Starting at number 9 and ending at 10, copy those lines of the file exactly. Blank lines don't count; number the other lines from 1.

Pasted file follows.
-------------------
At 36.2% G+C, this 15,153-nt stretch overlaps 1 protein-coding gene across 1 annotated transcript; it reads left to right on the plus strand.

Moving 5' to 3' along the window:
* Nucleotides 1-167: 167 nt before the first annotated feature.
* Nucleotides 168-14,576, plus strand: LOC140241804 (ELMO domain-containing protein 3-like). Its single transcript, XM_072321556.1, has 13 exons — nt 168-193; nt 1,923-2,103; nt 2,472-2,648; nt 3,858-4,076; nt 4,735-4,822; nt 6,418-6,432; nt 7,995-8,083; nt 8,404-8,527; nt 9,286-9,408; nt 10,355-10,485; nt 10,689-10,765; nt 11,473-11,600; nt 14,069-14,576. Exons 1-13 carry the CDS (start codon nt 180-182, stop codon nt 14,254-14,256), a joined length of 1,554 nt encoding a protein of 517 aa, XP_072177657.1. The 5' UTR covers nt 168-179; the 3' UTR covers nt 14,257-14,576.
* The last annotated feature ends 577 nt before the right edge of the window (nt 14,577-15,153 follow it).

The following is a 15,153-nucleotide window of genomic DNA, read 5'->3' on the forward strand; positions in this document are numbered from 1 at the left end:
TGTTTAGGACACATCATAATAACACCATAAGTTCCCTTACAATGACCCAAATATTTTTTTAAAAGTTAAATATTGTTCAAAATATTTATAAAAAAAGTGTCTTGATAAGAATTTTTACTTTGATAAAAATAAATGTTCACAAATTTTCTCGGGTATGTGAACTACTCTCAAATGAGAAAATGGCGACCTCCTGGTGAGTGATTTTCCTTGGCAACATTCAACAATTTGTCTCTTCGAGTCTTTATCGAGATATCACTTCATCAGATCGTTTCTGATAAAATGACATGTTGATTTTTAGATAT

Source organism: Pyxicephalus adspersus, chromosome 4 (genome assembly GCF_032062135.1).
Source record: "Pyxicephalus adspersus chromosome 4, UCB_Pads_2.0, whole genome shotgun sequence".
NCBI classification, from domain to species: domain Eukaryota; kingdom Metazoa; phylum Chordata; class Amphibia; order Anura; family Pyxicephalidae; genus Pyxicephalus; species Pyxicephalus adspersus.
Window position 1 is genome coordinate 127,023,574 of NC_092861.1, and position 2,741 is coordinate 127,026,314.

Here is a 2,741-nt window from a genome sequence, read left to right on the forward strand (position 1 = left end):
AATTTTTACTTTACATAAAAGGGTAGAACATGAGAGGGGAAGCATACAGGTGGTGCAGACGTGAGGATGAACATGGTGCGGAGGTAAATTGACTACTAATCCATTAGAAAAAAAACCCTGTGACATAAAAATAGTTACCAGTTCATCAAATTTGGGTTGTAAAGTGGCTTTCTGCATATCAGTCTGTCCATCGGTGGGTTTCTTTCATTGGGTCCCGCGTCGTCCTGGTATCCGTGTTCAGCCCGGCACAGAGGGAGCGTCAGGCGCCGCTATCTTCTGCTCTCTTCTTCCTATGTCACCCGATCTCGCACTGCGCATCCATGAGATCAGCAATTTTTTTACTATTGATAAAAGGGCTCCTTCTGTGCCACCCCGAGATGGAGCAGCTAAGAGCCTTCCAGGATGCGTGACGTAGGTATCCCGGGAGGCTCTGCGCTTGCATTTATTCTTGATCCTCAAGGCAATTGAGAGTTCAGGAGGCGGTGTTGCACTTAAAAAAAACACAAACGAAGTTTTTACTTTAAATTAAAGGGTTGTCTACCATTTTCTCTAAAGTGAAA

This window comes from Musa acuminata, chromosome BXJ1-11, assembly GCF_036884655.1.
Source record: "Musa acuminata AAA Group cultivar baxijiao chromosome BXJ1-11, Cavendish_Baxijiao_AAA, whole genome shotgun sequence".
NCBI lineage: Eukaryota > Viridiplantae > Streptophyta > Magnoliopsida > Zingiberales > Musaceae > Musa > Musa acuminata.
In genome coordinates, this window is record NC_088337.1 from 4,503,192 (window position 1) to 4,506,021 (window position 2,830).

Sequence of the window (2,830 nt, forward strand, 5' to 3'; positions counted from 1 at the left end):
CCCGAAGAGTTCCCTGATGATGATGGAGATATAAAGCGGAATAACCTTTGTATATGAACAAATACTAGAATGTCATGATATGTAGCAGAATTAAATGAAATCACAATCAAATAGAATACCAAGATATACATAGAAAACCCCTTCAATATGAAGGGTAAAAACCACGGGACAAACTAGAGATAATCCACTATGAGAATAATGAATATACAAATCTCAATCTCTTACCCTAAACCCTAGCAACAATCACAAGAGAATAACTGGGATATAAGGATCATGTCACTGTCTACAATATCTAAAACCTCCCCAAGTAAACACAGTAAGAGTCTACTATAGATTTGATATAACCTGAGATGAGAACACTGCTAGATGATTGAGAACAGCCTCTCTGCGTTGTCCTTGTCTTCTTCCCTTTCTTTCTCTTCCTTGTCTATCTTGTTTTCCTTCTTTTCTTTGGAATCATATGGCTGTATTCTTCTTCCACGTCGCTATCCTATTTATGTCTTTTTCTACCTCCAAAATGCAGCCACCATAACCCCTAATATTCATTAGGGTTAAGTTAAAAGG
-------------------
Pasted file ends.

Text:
Source record: "Pyxicephalus adspersus chromosome 4, UCB_Pads_2.0, whole genome shotgun sequence".
NCBI classification, from domain to species: domain Eukaryota; kingdom Metazoa; phylum Chordata; class Amphibia; order Anura; family Pyxicephalidae; genus Pyxicephalus; species Pyxicephalus adspersus.